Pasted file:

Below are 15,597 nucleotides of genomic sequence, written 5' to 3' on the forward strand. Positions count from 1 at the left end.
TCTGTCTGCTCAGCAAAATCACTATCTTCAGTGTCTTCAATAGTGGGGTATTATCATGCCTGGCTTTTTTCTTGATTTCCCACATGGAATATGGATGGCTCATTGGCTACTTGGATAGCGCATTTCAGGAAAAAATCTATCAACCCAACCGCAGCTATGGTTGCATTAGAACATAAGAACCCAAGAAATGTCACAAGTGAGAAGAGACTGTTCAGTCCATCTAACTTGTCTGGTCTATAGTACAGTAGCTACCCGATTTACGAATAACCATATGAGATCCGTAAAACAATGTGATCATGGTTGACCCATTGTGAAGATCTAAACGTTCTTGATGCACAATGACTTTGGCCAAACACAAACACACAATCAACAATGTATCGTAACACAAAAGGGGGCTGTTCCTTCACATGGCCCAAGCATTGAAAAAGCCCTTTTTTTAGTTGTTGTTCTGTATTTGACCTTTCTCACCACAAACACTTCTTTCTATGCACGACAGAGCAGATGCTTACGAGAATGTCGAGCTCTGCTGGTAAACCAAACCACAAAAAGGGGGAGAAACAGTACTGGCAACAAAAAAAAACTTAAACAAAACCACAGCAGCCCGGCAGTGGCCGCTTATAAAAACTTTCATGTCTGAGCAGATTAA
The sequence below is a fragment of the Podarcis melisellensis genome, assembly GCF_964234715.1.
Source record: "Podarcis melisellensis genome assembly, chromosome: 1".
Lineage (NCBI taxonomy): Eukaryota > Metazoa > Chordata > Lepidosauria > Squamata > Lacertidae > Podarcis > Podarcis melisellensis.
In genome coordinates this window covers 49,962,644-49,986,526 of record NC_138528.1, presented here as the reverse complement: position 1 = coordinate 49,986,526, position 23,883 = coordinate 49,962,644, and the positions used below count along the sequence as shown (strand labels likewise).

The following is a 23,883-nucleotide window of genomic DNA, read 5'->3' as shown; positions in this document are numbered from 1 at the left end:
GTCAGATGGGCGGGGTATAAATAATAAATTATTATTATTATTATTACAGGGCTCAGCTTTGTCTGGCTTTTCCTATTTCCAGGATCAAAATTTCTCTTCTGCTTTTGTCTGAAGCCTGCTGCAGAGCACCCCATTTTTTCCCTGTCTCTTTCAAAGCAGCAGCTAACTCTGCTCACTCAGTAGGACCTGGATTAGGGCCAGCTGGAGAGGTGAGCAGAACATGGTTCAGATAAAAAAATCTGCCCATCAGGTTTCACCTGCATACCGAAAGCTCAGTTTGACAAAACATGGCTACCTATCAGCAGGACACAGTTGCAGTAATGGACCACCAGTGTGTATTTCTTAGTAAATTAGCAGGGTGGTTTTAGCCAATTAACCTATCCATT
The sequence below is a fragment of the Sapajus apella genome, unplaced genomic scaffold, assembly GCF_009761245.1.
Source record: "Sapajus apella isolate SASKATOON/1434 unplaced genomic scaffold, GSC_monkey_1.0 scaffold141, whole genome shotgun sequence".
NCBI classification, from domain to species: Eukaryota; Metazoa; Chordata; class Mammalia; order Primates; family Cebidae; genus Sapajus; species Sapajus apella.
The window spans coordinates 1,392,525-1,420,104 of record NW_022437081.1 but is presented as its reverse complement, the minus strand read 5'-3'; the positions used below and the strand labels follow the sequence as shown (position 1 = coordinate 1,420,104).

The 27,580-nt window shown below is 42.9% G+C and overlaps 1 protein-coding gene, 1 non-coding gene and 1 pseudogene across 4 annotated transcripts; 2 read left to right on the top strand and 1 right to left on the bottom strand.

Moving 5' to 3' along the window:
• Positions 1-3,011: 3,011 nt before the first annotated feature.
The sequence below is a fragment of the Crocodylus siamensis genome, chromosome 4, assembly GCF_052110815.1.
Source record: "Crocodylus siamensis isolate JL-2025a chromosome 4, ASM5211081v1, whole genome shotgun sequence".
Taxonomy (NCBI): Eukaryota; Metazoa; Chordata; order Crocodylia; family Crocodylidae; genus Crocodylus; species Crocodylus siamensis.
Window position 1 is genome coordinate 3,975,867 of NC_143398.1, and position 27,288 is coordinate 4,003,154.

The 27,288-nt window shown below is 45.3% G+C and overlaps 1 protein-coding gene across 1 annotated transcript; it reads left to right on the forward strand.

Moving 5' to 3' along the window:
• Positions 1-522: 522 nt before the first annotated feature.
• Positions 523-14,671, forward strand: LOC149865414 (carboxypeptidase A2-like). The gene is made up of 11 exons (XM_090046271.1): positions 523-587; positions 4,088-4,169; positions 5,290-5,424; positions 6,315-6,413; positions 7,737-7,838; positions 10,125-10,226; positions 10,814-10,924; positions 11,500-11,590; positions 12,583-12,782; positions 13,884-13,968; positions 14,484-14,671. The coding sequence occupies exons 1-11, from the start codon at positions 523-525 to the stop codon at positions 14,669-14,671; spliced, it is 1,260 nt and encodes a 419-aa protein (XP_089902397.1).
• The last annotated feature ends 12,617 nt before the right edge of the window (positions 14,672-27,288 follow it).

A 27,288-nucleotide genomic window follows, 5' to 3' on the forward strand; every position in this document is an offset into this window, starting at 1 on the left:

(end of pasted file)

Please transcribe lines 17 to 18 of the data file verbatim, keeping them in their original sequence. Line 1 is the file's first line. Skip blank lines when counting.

Source record: "Crocodylus siamensis isolate JL-2025a chromosome 4, ASM5211081v1, whole genome shotgun sequence".
Taxonomy (NCBI): Eukaryota; Metazoa; Chordata; order Crocodylia; family Crocodylidae; genus Crocodylus; species Crocodylus siamensis.